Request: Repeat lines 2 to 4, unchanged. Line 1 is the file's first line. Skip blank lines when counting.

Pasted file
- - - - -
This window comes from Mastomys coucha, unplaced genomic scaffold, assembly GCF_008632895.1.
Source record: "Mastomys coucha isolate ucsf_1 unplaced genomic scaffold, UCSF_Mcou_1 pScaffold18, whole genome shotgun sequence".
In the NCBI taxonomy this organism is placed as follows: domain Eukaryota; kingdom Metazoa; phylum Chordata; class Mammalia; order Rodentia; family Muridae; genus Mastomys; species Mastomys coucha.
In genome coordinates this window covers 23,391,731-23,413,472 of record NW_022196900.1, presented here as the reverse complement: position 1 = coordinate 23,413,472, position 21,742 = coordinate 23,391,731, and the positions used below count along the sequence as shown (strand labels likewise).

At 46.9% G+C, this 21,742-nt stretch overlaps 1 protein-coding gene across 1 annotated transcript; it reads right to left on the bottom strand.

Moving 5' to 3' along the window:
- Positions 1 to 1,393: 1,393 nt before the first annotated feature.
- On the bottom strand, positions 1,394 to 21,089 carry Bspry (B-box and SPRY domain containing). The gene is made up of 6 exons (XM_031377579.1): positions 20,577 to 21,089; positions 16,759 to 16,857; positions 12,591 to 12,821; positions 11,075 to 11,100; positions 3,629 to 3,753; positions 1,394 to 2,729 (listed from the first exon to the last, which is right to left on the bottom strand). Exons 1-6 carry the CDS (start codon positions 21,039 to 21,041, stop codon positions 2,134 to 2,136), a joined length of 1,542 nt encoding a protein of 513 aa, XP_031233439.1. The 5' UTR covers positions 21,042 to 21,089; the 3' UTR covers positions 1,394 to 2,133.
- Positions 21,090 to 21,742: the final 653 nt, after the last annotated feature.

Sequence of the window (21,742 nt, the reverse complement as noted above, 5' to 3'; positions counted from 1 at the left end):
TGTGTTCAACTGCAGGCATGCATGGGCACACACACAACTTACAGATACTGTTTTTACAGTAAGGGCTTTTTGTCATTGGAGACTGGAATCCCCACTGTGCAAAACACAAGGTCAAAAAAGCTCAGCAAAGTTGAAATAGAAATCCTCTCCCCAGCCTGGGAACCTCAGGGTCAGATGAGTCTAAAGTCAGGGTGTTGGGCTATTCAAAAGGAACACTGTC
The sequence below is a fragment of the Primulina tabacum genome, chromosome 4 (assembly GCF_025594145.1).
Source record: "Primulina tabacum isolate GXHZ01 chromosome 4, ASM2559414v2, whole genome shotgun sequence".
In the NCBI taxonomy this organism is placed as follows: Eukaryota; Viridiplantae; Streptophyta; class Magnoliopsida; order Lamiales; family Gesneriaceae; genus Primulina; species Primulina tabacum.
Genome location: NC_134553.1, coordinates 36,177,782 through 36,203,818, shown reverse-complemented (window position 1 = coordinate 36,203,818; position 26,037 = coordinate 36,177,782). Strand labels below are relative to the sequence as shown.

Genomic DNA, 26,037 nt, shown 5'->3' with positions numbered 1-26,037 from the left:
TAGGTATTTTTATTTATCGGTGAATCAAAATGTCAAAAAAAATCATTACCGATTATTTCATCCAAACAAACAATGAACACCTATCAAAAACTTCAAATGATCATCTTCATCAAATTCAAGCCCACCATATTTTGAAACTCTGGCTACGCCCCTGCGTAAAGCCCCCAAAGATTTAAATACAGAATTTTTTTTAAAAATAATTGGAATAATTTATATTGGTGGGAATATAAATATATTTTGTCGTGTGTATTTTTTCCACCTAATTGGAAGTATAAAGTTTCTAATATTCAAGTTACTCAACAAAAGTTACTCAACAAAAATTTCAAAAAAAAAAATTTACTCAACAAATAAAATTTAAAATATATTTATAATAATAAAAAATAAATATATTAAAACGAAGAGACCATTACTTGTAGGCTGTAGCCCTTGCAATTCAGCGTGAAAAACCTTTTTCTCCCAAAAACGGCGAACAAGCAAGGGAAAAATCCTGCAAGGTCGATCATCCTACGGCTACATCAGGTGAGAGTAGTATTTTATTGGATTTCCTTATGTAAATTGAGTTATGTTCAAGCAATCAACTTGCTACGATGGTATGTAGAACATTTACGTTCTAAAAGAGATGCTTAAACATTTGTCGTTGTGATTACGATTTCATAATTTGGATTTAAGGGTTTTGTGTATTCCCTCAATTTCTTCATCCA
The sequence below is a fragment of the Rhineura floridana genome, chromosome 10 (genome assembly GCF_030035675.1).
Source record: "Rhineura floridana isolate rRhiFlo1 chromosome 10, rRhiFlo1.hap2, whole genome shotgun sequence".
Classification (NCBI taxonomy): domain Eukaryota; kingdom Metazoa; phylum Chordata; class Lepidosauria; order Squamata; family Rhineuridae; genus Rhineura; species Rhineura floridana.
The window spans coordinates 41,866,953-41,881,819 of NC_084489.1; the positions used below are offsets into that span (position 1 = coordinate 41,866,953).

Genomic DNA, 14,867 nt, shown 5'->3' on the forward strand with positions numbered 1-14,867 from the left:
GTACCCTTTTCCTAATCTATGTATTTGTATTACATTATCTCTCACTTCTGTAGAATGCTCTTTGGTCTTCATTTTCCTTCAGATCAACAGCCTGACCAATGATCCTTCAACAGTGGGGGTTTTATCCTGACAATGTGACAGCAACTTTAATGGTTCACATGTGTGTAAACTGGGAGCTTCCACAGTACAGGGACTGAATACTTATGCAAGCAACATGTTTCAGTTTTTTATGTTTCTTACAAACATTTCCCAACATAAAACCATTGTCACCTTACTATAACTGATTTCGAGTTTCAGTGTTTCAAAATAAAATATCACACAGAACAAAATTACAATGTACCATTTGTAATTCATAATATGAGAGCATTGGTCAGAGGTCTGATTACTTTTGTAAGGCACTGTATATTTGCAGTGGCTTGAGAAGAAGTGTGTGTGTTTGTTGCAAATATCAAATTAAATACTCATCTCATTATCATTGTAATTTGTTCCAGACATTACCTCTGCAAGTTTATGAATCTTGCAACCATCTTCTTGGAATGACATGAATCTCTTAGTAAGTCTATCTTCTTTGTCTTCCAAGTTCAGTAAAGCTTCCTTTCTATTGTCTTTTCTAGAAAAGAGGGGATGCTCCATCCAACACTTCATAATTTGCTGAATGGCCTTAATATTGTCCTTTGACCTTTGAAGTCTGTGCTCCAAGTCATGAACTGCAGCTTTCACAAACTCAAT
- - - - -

Source record: "Mastomys coucha isolate ucsf_1 unplaced genomic scaffold, UCSF_Mcou_1 pScaffold18, whole genome shotgun sequence".
In the NCBI taxonomy this organism is placed as follows: domain Eukaryota; kingdom Metazoa; phylum Chordata; class Mammalia; order Rodentia; family Muridae; genus Mastomys; species Mastomys coucha.
In genome coordinates this window covers 23,391,731-23,413,472 of record NW_022196900.1, presented here as the reverse complement: position 1 = coordinate 23,413,472, position 21,742 = coordinate 23,391,731, and the positions used below count along the sequence as shown (strand labels likewise).